A seminar on Jehovah’s Witnesses was held April last in Antwerp, sponsored by CESNUR. It drew colleagues and friends. I have five children and other responsibilities which explains why, though I was invited, I did not attend.
Separate Identity, our book, drew some comment, some positive and some negative. Not everyone will like what they read regardless of who wrote it. Some won’t like the writing style. Some will reject conclusions that differ from their own. The criticism to which I object is the claim we do not cite opposition writers. This is false on its face. And it reflects a lack of understanding of the nature of original research. Original historical research is not based on secondary sources. It is based on original sources. These are memoirs by event participants, contemporary documents and articles in contemporary periodicals. Few opposition writers represent original sources. Reliance on them is an affectation derived from the writing style of sociologists. It is not, nor should it be, part of a historian’s kit, except when their statements are challenged or a shared conclusion is referenced.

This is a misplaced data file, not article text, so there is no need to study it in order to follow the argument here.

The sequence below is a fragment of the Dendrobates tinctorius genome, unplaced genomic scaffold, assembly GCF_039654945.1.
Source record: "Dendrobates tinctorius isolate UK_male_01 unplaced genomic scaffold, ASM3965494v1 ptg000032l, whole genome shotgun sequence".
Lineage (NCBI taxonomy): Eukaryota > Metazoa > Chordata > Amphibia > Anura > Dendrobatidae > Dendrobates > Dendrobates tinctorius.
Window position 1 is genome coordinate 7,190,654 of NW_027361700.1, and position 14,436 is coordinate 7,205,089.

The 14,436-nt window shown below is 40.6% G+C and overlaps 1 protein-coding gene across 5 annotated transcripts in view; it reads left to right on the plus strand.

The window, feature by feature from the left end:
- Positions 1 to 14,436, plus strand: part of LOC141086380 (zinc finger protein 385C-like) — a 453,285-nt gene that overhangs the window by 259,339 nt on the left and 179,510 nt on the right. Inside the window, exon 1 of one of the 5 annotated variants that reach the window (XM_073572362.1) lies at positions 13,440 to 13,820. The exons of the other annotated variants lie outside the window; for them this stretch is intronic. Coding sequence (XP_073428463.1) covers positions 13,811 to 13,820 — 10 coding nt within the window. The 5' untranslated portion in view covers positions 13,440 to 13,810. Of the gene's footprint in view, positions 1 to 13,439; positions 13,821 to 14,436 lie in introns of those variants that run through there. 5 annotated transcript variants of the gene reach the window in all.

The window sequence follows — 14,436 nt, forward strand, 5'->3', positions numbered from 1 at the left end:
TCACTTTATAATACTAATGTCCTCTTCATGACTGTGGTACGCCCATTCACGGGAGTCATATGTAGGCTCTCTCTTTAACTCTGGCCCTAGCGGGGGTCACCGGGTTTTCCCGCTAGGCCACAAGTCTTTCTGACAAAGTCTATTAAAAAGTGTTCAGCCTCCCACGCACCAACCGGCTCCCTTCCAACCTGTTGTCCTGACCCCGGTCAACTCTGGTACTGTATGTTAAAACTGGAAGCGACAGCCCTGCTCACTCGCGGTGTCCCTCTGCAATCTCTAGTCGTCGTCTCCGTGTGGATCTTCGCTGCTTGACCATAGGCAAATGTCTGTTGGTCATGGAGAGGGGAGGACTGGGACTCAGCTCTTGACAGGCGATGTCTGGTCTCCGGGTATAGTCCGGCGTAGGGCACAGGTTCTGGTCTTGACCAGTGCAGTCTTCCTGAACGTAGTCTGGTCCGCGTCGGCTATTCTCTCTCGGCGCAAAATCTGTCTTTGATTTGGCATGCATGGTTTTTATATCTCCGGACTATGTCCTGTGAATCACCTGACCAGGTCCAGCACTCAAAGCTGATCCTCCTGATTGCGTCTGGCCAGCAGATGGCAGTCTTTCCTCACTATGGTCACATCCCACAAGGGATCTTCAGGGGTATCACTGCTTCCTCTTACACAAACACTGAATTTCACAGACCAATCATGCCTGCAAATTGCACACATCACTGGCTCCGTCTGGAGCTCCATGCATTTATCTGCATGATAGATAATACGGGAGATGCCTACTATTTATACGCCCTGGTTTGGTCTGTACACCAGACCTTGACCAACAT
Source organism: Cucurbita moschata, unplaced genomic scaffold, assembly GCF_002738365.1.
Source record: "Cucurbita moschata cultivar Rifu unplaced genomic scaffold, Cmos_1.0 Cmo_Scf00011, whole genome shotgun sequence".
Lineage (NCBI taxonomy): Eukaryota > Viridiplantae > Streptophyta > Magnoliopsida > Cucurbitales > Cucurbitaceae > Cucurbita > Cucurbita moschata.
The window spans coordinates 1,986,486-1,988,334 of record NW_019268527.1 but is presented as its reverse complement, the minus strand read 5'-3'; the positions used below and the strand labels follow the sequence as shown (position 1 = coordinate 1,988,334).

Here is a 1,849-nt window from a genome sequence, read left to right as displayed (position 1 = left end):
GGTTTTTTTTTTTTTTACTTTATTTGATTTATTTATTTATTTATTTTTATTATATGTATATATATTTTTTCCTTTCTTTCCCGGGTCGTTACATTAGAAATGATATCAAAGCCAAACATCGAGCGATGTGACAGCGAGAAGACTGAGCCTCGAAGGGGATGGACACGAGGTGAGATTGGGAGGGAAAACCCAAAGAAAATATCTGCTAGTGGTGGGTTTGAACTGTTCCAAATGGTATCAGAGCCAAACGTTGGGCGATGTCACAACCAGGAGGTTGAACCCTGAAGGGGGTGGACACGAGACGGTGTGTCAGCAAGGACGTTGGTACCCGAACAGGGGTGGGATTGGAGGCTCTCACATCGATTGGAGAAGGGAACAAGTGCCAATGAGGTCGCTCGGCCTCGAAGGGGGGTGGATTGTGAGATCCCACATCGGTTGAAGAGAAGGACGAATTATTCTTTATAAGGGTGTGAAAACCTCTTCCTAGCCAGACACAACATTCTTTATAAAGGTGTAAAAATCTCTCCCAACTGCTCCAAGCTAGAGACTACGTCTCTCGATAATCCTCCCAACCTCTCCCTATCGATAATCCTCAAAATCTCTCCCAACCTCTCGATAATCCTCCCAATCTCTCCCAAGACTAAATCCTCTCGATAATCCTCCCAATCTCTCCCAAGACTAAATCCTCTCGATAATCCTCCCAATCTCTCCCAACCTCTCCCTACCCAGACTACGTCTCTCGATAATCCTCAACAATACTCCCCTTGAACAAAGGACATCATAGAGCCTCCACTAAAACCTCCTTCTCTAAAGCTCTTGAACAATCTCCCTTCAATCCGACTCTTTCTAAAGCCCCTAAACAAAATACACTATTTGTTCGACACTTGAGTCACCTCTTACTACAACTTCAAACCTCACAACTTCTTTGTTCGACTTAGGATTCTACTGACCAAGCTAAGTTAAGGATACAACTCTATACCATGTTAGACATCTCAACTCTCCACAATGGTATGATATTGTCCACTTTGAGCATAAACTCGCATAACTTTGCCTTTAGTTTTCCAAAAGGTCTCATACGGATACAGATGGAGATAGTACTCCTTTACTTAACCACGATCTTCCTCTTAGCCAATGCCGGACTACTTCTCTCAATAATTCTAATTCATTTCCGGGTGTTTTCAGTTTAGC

Contrary to the claim made by a conference attender, we reference opposition writers at least twenty-two times. Some of these are former adherents; some are not. Some claimed academic credentials but are truly polemicists. One in the final edition of his book met a high academic standard but is still an opposition writer.
Why anyone would trash our book, no matter how politely, with this false claim puzzles me. Herewith is the list of opposition writers we cite in footnotes and text:
1. R Bowman and A. Gomes – page 81; 2. G. Burns – page 256. 3. W. T Conner – page 178; 4. C. C. Cook – page 178; 5. J. V. Coombs – page 51; 6. R. W. Coon – page 51; 7. M. D. Curry, Jr. – page 175; 8. C. G. Falkner – page 306; 9. W. Gavin – page 232; 10. D. Graham – page 60; 11. E. Gruss – pages 210, 329, 332; 12. J. Haughlen – page 234; 13. C. O. Johnson and J. Penton – page 168; 14. Morris and Kross – page 232; 15. A. T. Rogerson – page 179; 16. J. J. Ross – page 51; 17. T. T. Shields – Page 314; 18. F. Springmeir – page 193; 19. E. Young – page 51.
With the exception of Wikipedia nonsense, we felt no need to footnote controversialist web pages of little to no worth. We stand by that decision. None of them are original source material. In those few cases where original source material is reproduced online, we cite it in the usual way.
There may be more examples but my memory suggests only three: On page 185, footnote 12 we cite Lottie F. Warner’s diary which is found online; on page 203 we cited Early Lives of Andrew and Lydia Ann Beeman, reproduced online; on page 257 we cite a Davies family memoir also found online. These are original sources.